In the mid-1970s the club declined in popularity as more students brought their own cars to college and used them to get off campus, and political and feminist movements grabbed the attention of undergraduates. Membership dropped by about one half, and what emerged is the low-key and loosely structured organization that exists today.
Although many members believe that the club's informality is one of its stronger points. Mendez and Hambridge are considering trying to restore the group to a position of central importance in the University and in the community. In addition to the fall's large introductory meeting in the Science Center, the officers plan another on March 4. and club members are thinking about setting up tables in the Houses to introduce students to the organization.
With enlargement, however, would inevitably come problems in administration, as well as a loss of spontaneity, Spitzer believes. "When the MIT Outing Club and the Appalachian Mountaineering Club decided to become more structured and systematized, people began to lose interest,' he says. "It takes a lot of the fun out of a trip when you have to sign up weeks in advance; one of the most memorable trips I took was planned the night before my final exam in the winter We took off 15 minutes after my exam ended and had a great time.'
Despite the fact that all Outing Club trips are student-led and sometimes hastily organized, there has never been a serious accident on my expedition, Spitzer says. "At MIT you have to pass a lot of tests and requirements to lead trips, but they have had lot more problems and accidents than we have," he adds. "When someone proposes going on a trip that I know is way over their head, I'll gently tone down their suggestion by saying something like, 'Why don't you think about the difficulty of that trip a little more before you organize anything?'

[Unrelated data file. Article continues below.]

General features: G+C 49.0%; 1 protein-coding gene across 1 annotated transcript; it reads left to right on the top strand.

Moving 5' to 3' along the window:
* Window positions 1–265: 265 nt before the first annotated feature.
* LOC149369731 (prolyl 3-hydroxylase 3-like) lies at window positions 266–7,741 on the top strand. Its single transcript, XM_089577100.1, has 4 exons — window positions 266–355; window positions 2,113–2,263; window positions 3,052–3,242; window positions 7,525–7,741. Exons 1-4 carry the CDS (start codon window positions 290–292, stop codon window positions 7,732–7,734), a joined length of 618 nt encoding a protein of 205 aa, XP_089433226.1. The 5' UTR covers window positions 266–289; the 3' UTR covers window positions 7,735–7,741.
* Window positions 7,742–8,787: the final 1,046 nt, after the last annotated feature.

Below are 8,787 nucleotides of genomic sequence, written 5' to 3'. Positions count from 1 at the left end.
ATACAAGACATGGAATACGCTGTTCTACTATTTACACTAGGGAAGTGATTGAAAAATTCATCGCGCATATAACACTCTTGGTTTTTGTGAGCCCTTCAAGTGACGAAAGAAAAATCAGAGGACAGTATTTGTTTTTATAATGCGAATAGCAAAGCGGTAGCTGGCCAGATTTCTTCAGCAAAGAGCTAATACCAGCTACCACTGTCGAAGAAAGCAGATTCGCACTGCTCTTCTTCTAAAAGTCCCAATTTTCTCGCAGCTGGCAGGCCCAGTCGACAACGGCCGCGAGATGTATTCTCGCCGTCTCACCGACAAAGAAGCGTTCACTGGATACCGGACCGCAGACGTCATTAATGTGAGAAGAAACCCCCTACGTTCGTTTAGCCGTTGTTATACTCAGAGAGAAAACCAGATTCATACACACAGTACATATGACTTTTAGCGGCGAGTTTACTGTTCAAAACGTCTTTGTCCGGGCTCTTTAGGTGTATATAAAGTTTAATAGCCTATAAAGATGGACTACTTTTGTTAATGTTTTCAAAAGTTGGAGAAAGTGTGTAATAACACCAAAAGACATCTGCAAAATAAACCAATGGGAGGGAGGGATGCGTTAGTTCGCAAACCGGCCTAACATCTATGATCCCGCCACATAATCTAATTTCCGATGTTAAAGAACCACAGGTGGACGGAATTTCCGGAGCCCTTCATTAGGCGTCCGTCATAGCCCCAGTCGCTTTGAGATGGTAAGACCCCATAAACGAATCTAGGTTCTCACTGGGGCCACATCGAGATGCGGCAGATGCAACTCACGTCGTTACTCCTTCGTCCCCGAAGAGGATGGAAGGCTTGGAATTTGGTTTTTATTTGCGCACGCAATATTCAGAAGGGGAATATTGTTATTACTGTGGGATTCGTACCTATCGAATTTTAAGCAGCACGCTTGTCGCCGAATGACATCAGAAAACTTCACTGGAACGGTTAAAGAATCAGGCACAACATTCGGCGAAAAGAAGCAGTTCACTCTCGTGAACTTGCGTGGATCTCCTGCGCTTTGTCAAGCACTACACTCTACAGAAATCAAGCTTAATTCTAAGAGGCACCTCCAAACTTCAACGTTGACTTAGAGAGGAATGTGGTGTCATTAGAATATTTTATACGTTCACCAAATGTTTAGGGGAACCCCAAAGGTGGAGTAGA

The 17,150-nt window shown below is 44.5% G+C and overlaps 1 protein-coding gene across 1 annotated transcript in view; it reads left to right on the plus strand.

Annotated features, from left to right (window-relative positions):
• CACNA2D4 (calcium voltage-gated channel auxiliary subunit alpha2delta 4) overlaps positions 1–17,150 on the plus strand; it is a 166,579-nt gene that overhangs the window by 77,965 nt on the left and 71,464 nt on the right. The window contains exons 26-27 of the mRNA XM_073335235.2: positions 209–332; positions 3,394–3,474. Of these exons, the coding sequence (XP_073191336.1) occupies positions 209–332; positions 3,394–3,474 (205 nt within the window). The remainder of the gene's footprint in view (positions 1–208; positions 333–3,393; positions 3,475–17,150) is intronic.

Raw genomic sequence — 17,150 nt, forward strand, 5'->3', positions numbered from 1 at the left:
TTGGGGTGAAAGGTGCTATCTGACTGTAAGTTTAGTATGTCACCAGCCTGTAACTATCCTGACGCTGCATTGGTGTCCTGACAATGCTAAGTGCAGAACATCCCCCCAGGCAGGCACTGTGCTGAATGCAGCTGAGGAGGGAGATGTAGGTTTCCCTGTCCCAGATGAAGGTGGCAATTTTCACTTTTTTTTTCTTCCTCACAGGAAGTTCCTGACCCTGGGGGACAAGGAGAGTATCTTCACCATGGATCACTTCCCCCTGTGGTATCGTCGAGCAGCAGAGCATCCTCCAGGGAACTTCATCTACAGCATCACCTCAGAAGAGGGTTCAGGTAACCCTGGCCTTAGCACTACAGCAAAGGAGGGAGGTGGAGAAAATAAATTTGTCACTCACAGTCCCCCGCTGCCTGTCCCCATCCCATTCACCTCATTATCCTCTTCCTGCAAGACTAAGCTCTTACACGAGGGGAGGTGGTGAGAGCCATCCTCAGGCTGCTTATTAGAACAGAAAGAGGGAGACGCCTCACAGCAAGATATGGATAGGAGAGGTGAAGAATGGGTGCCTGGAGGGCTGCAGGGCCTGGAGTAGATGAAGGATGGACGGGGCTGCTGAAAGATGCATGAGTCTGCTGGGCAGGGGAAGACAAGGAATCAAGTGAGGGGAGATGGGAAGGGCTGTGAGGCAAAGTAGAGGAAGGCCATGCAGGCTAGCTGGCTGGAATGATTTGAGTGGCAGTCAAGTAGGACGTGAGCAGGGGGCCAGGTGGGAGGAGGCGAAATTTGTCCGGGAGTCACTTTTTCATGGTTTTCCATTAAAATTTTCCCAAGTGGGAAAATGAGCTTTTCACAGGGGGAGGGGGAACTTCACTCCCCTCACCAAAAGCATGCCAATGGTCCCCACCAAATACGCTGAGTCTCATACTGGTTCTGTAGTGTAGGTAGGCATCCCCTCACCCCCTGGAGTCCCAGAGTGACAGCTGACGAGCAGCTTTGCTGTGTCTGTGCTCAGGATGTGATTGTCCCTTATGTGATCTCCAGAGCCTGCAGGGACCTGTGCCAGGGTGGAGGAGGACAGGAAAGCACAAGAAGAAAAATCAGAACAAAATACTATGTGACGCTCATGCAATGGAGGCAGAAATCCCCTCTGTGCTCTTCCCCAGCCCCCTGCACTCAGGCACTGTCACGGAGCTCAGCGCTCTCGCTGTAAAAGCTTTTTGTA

Unlike a number of Harvard clubs, the Outing Club isn't exclusive and does not focus on just one activity or sport. Anyone can join, and no previous skills are required; in fact, Spitzer--a Long Island. N.Y., native--knew almost nothing about mountaineering, kayaking, canoeing, hiking climbing and the like before he came to Harvard. "I went on a flatwater canoeing trip in late September of my freshman year, and the friends I made and the experiences I had hooked me immediately," Spitzer says.
Not everyone does get hooked, though, Andres explains. "A lot of people try us and say, 'No thanks.' Some people just don't enjoy snowshoeing in sub-zero wether, walking up in snowy sleeping bags and inching up a rock face."
For Spitzer and other Outing Club members, however, these conditions pose an enjoyable challenge. "I like beautiful places, being athletic and feeling successful." Spitzer notes. "When you come out of a hard trip it's nice to feel good about yourself."
Spitzer is quick to note, though, that not all Outing Club trips are "intense". "Just the other day we drove out to Plum Beach on the coach and spent the day looking at birdlife and wandering around the dunes. The beauty of the club is that you can do whatever you want in whatever intensity you want," he adds.
Andres agrees with Spitzer's description, laughing. "We are to the Outward Bound survival courses what the 'I Hate to Cook Cookbook' is to cooking."
Ragardless of whether the Outing Club chooses to expend its activities or remain quietly informal, it will remain one of the least expensive and enjoyable ways for Harvard students to take advantage of nearby natural resources and wilderness facilities. "The Outing Club has been one of my better experiences at Harvard," Mender concludes. "In fact, it's the one I'm going to remember the most."